A 3% enrollment rise can be attributed to UT's all-time high graduation rates: the four-year graduation rate rose from 72.2% to 72.7%, while the six-year student rate rose from 87.6% to 87.7%.
Of the 51,992 students on UT's campus, 13,366, or 29.6%, come from historically underrepresented groups—including Black, Hispanic, American Indian or Alaska Native, or Native Hawaiian or Other Pacific Islander—one of the highest totals out of the Association of American Universities and a record-breaking percentage.
With this new class, the university is also serving more first-generation students and Hispanic students than ever before, making up 22.9% and 27.1% of the undergrad student body, respectively. Last year, UT hit a quota of 25% Hispanic students to qualify as a Hispanic-Serving Institution and received the Seal of Excelencia for its commitment to the success of Latin students.
Black students fell just a bit, from 5.3% to 5.2% university-wide, though the actual enrollment amount is up, from 2,193 to 2,219.
- Scientists enlist UT-Austin's supercomputers in global war on COVID ... ›
- UT professor played role in Pfizer and Moderna's COVID vaccines ... ›
- 21 athletes with Austin ties are heading to the 2021 Tokyo Olympics ... ›
In the latest play on the "Eyes of Texas" chessboard, the NAACP of Texas, its University of Texas chapter and five anonymous UT students have filed a civil rights complaint against the school for creating a "hostile environment" for Black students as the school continues to back its controversial alma mater.
According to The Texas Tribune, the complaint says that the continued playing of the alma mater and failure to address racial harassment against the song's opponents and Black students violates Title VI of the Civil Rights Act. The school decided that the song had "no clear racist intent" after research in the spring and continues to support the playing of the alma mater. But those who disagree cite that the song debuted at a minstrel show where students likely wore blackface.
In response to continued pushback while facing pressure from angry donors supporting the song, the school decided to create a second band in which students do not have to play the song. The complaint states that this decision "violates equal protections afforded under the Fourteenth Amendment" according to the Tribune.
A member of student activist group Cops off Campus that staged a protest against the song at the school's annual "Gone To Texas" event, said that the separate band decision wasn't a solution to their demands. The student wished to remain anonymous to avoid backlash.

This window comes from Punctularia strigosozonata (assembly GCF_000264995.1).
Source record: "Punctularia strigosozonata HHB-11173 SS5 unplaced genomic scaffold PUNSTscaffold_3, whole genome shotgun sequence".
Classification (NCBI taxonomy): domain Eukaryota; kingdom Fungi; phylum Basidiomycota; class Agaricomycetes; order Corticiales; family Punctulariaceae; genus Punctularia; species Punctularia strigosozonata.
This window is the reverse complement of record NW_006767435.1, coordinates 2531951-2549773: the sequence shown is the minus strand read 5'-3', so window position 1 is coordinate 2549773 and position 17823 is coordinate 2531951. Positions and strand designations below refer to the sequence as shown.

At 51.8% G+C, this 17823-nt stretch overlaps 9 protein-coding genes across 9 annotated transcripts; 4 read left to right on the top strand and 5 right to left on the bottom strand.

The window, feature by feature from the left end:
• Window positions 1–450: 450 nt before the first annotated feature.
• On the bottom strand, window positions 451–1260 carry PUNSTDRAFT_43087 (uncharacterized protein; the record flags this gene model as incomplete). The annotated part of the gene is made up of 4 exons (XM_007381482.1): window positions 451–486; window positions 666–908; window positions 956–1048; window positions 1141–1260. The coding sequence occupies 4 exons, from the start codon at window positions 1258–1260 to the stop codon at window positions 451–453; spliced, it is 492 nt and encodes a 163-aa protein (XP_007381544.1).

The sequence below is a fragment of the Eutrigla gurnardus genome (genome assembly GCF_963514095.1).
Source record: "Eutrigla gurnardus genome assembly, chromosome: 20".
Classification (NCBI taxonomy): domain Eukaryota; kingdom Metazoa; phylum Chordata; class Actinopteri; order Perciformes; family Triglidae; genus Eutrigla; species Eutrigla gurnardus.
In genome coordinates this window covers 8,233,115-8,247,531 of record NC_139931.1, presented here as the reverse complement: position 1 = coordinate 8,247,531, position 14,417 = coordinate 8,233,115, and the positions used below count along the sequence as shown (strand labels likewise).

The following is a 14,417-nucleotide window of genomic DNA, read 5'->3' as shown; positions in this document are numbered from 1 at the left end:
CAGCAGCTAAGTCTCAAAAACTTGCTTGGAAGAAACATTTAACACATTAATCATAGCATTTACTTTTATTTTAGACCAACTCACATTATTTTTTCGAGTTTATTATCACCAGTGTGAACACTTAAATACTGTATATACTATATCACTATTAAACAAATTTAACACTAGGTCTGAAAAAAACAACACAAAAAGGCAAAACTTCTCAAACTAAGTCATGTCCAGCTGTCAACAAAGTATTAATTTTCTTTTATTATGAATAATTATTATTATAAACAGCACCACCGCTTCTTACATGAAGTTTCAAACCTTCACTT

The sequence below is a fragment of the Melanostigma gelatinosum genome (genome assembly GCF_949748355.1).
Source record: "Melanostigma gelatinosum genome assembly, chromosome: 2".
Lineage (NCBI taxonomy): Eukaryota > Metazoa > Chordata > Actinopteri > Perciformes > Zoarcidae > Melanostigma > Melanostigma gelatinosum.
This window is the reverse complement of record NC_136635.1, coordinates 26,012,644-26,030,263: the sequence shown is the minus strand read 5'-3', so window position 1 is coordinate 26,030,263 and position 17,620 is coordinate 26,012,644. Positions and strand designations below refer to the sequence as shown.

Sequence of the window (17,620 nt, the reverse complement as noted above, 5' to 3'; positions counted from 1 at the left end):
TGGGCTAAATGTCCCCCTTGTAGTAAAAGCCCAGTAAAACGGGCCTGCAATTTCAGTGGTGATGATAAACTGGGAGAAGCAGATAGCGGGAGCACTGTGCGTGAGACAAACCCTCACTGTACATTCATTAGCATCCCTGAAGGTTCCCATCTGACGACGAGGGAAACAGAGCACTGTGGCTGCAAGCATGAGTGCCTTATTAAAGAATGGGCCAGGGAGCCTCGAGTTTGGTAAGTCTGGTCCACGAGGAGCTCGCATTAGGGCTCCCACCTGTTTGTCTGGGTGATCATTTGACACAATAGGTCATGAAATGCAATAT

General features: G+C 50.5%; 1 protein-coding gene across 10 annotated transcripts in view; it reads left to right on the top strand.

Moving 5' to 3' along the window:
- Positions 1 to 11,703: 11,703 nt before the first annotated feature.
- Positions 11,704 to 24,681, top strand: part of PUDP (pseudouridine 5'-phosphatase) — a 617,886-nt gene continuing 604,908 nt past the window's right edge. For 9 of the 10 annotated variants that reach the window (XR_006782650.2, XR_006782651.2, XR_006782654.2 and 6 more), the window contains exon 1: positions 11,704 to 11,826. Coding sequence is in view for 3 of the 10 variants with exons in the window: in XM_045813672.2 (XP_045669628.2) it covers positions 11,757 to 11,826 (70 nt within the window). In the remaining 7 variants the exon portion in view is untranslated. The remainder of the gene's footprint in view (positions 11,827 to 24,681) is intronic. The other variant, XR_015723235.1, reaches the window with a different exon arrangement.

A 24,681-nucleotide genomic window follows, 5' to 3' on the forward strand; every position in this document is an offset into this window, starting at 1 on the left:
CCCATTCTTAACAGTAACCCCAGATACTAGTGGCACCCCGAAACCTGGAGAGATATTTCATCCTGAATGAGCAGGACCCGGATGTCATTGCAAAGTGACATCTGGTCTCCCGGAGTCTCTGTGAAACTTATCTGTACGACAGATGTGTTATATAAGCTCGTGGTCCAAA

"The establishment of separate bands, really only solves part of the issue," the member said. "If a band still exists, and the school song is still 'The Eyes of Texas,' and it's still being played, then nothing is fundamentally changed. So it's not really any meaningful compromise."
The complaint states that continuing to keep the song "despite its racially offensive origin, context and meaning" leaves many Black students uncomfortable and unable to fully enjoy their college experience. In the complaint, five anonymous students said they felt ostracized by the university for not agreeing with the playing of the alma mater.
The NAACP filed the complaint one day before the Longhorns' first football game and a few weeks after the first protest of the song this semester, when a few dozen student activists protested the song at the school's annual "Gone to Texas" event.
The complaint and protests this semester show that the "Eyes of Texas" issue is far from over.
"If they don't take our demands seriously, we're going to continue to disrupt their events," the member said.
- 'No racist intent': New report says 'Eyes of Texas' remains UT alma ... ›
- Longhorn Band will be required to play "The Eyes of Texas" next fall ... ›
- Lawmakers gather at the Texas Capitol to oppose 'The Eyes of ... ›
- Longhorns band will not play "Eyes of Texas" at football game ... ›
- UT students plan walkout over 'The Eyes of Texas' controversy ... ›
- UT students protest 'Eyes of Texas' at back-to-school event - austonia ›
- UT plan to create new band over song controversy criticized - austonia ›